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Country for True Lovers
Eleni Mandell

On her fourth album, Los Angeles singer-songwriter Eleni Mandell takes a detour from her stylish neo-lounge sound ("fun noir" is how MOJO described it) and makes an excursion into country music. For years, she has included country songs in her performances, and now she's put those show-stoppers on disc. Her voice has the purity and spunk of Patsy Cline and her songs have the melodic catchiness and emotional directness of the best country songs. Country for True Lovers features eight of Eleni's original songs, as well as four gems gleaned from the repertoires of Merle Haggard, Irma Thomas, Tammy Wynette and Bob Dylan.

Produced by the ace Los Angeles guitarist Tony Gilkyson (formerly of X), the gorgeously textured recording features the cream of Los Angeles country musicians, including Greg Leisz, Kip Boardman, Dave Pearlman, Joshua Grange, Don Heffington and Paul Marshall. This is an album that will appeal to all audiences, from Eleni's alt.rock fanbase to the No Depression crowd, from fans of the O Brother Where Art Thou soundtrack to mainstream country fans and most importantly to anyone who appreciates great singing and honest songs.

"Anyone who was charmed by Neko Case, take notice: Here's a singer with more quirks, more sex appeal and a better set of pipes, making exactly the late-night, film-noir country album that Case's last disc tried to be. From Los Angeles, Mandell is an offbeat pop type whose three previous albums were full of cabaret flavors and confessional lyrics; so her shift to country music isn't that big a stretch. But it does mean that she has to tone down the exuberance of her pop discs and just emote-- which she does beautifully, turning in the best sultry whispers this side of Lucinda Williams. The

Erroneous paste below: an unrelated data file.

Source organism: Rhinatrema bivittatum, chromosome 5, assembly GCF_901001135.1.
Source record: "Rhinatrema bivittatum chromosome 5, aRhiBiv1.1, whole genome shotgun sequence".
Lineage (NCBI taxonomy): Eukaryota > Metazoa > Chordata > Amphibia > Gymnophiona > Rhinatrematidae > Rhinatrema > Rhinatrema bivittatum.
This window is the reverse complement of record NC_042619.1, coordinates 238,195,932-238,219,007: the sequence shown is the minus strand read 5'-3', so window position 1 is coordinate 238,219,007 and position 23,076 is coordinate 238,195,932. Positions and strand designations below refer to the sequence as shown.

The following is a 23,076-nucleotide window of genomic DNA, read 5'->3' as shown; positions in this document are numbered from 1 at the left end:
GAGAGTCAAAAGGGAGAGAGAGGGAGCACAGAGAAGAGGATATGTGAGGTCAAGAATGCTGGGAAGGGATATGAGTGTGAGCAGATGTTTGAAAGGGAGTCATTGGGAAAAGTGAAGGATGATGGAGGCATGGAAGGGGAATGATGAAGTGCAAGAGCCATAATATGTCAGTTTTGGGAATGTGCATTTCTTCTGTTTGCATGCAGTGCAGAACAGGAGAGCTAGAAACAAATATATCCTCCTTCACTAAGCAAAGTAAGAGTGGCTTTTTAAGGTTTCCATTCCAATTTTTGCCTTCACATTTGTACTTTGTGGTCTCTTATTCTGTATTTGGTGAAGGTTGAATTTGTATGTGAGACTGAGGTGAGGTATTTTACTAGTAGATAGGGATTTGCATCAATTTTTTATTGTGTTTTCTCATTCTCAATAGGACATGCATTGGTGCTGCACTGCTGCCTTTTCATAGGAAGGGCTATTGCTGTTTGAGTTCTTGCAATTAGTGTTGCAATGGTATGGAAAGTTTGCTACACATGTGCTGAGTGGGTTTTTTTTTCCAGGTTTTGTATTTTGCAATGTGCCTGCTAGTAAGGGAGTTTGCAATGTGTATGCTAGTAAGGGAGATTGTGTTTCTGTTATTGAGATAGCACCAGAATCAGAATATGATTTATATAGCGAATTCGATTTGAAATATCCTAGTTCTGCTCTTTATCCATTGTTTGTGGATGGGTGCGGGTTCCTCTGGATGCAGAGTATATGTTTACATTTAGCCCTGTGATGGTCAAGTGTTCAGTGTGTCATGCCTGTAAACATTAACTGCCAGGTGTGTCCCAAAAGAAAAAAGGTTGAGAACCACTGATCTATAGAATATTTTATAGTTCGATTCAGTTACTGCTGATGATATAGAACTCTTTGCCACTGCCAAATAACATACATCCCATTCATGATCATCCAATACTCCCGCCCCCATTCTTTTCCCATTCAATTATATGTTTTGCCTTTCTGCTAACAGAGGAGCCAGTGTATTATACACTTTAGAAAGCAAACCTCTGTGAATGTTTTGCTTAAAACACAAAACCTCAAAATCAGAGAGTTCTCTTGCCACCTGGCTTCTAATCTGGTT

arrangements are all understated, with plenty of brushed drums and tremolo guitars (the latter played by the underrated X member Tony Gilkyson, who also produces). Always good with melody, she turns in a number of authentic-sounding original tunes, with "Another Lonely Heart" bearing out her love for mid-'60s balladry. She loosens up on "You're All Bad (And That's Why You've Been Invited)", which is campy/vampy enough to live up to its title. But it's the cover tunes that really show her mettle, as she turns Jeannie Seely's 1967 hit "Don't Touch Me" from a honky-tonk ballad into something considerably more obsessive. The standout track wasn't even
written as a country song: "It's Raining" is the New Orleans soul ballad that Allen Toussaint originally wrote for Irma Thomas. Instead of trying to outsing Thomas' version, Mandell strips it down and puts the feelings upfront; the throwaway line "I guess I'll just go crazy tonight" here suggests any number of possibilities."
-- Brett Milano, Boston Phoenix

 

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